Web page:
With Robinson Cano, Nelson Cruz and Kyle Seager in the middle of the order, six starting pitchers with extensive big league experience and a young flamethrower for a closer, the Mariners have a good core in place. But general manager Jerry Dipoto will continue to tinker.

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On Saturday evening before the Mariners’ dreams of snapping the longest postseason drought in Major League Baseball ended with a crushing 9-8, 10-inning loss to the Oakland A’s, general manager Jerry Dipoto and former pitcher and part-time instructor Jamie Moyer stood in the home dugout at Safeco Field waiting and chatting before taking part in the organization’s minor-league awards ceremony.

As they talked, Moyer offered a comparison of the 2016 Mariners. He mentioned the 2007 Phillies team that he was on. While that team actually made the playoffs after winning the NL East, it was swept in the first round of the playoffs by the Rockies. The next season, the Phillies won the World Series.

“He said ‘Our 2008 championship started that night in 2007,’ ” Dipoto said.

And as Dipoto saw the sadness envelop his players in defeat, knowing they had fallen short, Moyer’s words echoed in his mind.

“I thought: ‘Ah, that’s it. That gives me something to focus on. Maybe this is the day that we start focusing on that championship (in 2017),’ ” he said.

It’s a good premise. But history with the organization can make fans skeptical. It was just two years ago the Mariners finished the season one game out of the postseason with an 87-75 record. They went into 2015 with lofty internal and external expectations. Those goals went unmet as they underachieved to the point that general manager Jack Zduriencik was fired and Dipoto was brought in.

It goes beyond recent history. Besides not making the postseason since 2001, the Mariners have failed to post back-to-back winning seasons since 2002-03.

Seattle had winning seasons in 2007 (88-74) and 2009 (85-77) and then made big offseason acquisitions. The result? Two 101-loss seasons.

Will this group be different? It seems plausible.

With Robinson Cano, Nelson Cruz and Kyle Seager in the middle of the order, six starting pitchers with extensive big-league experience and a young flamethrower for a closer to anchor an improved bullpen, the Mariners have a good core in place. Dipoto used his first offseason with the team to revamp and reshape a 40-man roster that was commensurate with his overall philosophy.

“We have a deeper organization than we had at this time last year,” he said. “The 40-man roster that we inherited at this time last year, if you take away the free agents, there were 36 players on the roster, 15 of them were coming off the season in which they posted a negative (wins above replacement).”

And this year’s roster?

“You reduce it by the pending free agents, we’re going to have 36 players, three of which had a negative WAR,” he said. “That’s roster depth. That’s raising the floor.”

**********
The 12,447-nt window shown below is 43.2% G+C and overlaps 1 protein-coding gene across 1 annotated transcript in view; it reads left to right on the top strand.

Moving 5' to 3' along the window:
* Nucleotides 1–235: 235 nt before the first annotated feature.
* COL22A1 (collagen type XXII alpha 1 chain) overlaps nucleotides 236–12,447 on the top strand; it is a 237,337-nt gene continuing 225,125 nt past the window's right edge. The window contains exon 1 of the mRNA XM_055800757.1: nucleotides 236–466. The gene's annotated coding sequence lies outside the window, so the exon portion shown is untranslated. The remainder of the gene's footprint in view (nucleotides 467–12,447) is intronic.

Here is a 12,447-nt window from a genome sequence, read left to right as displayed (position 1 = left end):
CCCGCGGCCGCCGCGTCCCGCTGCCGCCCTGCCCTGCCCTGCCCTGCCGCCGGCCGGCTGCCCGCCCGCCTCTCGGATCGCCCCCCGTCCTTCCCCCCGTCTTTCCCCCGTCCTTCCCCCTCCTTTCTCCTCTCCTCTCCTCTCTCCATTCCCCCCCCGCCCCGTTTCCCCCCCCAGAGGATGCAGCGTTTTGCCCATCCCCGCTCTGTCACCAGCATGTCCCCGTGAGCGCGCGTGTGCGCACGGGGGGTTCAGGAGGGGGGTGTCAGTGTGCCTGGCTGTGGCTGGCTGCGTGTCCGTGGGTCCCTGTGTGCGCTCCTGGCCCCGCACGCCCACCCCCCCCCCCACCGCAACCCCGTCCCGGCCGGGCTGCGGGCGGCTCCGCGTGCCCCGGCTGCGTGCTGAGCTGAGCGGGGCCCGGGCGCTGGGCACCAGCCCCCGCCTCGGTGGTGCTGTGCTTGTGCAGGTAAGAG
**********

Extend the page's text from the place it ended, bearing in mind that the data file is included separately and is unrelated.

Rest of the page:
The Mariners have only a handful of pending free agents — reliever Drew Storen, outfielder Franklin Gutierrez and first basemen Dae-Ho Lee and Adam Lind. Seattle must make decisions on outfielders Norichika Aoki and Seth Smith and catcher Chris Iannetta, who have options for next season.

Sources have said the Mariners are likely to bring back Smith on a $7 million option for 2017 and are considering Aoki at $5.5 million. It’s unlikely that Iannetta will be brought back.

There likely will be a change at shortstop. Youngster Ketel Marte struggled in his first full season, battling injuries and inconsistency. The Mariners thought they had a deal with Cincinnati for veteran Zack Cozart, but it fell apart in the hours leading up to the MLB trade deadline. They’re expected to revisit those talks again this offseason or look elsewhere for a possible replacement. It would allow Marte to return to Class AAA Tacoma to improve, similar to what catcher Mike Zunino did this past season.

At first base, Daniel Vogelbach will get a chance to make the team out of spring, but the Mariners will also have other options to look to. Young outfielders Ben Gamel and Guillermo Heredia will have a chance to make the team, but Seattle should be creative with those spots.

One place that isn’t quite as needed for extensive change is the pitching staff, which is in stark contrast from last season. The five finishing members of the rotation will be back along with Nathan Karns. And a bullpen that was totally retooled last season has 13 pitchers under club control.

Servais chuckled about the premise of a lack of potential roster moves in the offseason.

“Jerry Dipoto will turn some things over,” he said. “I don’t think you’ll see us sitting pat. I think you’ll see us aggressive and trying to get better. Maybe in some areas that the normal fan isn’t anticipating to happen.”

Dipoto has said often that he isn’t a fan of building through free agency. This year’s class, which is considered abysmal, only reaffirms his thinking.

“There will be some change,” he said. “We do have pending free agents, we do have some roster decisions to make, and obviously as the offseason begins we’re going to have some holes to fill, but I think we have fewer critical holes to fill.”